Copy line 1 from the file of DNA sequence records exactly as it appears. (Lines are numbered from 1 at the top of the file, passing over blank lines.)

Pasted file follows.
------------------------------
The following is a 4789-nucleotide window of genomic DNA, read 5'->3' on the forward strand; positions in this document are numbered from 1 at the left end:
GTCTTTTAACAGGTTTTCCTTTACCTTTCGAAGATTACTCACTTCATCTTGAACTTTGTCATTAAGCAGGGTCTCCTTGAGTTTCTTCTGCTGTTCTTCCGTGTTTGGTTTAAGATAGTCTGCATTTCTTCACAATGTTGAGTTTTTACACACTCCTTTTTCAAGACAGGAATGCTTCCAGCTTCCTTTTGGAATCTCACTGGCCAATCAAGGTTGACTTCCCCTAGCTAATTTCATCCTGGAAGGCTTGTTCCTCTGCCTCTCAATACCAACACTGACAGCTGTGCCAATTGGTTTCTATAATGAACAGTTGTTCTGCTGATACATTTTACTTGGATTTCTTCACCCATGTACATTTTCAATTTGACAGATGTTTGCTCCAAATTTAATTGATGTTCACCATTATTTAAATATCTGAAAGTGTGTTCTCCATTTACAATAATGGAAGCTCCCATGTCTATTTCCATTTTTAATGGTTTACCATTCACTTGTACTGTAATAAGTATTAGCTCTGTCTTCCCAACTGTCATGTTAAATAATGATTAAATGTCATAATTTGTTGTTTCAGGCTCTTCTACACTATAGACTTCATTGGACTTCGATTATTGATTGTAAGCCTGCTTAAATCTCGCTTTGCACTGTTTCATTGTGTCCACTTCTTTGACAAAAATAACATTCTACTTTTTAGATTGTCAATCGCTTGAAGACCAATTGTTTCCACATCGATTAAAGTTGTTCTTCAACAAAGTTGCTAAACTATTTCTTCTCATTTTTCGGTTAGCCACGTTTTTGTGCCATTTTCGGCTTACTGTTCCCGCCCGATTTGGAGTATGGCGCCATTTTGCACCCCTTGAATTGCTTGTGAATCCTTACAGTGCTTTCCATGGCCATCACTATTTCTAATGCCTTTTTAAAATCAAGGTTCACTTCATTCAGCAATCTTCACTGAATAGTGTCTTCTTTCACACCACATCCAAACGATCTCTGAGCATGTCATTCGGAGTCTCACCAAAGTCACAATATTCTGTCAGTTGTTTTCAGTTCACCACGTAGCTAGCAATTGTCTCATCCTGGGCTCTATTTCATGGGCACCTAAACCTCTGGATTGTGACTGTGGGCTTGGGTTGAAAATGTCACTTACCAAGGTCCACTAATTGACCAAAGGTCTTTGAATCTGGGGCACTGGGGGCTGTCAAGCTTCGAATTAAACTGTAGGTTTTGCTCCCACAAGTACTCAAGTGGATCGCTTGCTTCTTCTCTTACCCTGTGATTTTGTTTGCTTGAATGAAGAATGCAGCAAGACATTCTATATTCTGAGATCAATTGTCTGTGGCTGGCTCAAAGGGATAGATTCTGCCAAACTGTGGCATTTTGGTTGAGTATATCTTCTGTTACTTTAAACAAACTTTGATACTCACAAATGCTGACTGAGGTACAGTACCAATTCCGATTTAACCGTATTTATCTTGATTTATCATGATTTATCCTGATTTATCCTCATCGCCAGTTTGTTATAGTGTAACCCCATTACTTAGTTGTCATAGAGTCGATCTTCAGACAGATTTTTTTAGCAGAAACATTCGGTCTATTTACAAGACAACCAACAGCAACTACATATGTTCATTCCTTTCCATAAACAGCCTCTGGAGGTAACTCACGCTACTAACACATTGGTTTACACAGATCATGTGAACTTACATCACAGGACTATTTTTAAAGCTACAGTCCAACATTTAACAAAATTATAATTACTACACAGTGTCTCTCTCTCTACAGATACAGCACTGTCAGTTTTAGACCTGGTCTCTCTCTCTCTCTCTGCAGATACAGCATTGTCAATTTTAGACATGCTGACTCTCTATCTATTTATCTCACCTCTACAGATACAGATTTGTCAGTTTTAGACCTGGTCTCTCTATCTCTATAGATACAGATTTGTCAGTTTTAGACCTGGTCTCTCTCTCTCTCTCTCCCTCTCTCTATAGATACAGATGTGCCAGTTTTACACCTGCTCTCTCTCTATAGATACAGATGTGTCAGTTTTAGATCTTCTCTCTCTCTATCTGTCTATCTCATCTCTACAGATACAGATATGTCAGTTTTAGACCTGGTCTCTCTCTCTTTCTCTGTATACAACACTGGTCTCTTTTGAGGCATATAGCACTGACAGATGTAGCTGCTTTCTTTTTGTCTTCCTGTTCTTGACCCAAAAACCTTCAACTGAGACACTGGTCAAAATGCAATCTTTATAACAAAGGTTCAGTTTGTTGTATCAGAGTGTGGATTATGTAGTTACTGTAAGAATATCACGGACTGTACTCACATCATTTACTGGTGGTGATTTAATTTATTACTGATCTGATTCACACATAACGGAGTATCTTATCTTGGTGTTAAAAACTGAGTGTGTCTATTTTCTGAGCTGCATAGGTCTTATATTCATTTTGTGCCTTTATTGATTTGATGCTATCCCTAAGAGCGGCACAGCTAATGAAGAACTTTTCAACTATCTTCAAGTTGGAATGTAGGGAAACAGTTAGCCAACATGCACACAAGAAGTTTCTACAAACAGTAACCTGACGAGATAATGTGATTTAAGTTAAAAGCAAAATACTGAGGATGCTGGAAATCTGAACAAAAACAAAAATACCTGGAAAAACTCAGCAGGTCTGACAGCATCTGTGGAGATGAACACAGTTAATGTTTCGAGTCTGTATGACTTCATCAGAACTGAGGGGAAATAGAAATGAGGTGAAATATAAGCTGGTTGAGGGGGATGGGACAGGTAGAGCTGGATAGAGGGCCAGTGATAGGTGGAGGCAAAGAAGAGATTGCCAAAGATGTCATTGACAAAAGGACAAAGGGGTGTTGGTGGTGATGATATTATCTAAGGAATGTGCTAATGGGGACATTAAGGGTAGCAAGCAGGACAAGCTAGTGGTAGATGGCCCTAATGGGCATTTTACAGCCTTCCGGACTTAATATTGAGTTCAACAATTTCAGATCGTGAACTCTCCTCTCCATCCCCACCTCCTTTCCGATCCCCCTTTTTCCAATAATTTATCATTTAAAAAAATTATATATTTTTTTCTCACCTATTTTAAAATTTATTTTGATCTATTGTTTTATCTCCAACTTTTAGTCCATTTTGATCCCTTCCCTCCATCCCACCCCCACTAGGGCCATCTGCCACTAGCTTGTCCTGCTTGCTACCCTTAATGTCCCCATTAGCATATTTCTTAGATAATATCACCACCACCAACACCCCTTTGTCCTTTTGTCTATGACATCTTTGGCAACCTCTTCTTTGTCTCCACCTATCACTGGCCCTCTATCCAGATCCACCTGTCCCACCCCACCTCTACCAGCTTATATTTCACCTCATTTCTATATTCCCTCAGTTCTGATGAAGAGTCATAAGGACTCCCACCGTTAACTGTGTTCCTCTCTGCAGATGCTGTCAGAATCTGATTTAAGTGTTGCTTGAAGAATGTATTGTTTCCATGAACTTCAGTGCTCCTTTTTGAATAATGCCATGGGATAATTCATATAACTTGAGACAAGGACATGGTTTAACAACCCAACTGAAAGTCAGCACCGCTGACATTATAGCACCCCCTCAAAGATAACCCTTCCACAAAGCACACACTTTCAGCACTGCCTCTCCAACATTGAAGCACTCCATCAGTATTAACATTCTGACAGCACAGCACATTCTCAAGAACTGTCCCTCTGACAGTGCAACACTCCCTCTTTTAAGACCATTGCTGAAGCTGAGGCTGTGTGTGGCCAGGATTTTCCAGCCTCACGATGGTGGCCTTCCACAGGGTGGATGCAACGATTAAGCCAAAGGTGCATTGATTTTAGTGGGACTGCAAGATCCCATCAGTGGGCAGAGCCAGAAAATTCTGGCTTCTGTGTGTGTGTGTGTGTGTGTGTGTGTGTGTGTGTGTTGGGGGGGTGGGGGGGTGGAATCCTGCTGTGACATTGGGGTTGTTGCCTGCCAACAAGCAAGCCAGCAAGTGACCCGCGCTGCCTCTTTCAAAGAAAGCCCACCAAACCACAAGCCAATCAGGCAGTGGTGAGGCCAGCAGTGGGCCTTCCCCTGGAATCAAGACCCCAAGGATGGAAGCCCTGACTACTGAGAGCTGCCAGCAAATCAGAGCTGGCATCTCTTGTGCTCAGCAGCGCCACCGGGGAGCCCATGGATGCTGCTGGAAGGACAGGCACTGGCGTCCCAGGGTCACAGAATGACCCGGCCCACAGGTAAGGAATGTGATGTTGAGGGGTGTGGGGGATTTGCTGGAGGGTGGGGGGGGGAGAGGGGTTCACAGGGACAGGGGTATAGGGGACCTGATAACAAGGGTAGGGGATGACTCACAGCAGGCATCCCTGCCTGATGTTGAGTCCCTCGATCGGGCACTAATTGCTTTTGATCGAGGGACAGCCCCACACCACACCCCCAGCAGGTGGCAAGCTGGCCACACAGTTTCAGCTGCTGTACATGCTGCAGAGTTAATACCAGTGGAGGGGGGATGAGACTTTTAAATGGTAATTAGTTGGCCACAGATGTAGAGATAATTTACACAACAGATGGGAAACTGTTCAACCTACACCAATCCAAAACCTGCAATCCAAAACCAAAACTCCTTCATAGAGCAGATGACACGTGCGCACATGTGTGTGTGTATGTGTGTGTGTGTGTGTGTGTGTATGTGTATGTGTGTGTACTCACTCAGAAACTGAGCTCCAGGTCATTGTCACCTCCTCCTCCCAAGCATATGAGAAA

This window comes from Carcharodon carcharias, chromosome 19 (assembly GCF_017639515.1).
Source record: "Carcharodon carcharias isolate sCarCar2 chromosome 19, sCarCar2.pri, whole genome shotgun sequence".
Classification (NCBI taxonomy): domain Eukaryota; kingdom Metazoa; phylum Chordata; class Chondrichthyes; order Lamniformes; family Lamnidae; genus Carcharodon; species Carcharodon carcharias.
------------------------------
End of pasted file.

The following is a 4789-nucleotide window of genomic DNA, read 5'->3' on the forward strand; positions in this document are numbered from 1 at the left end: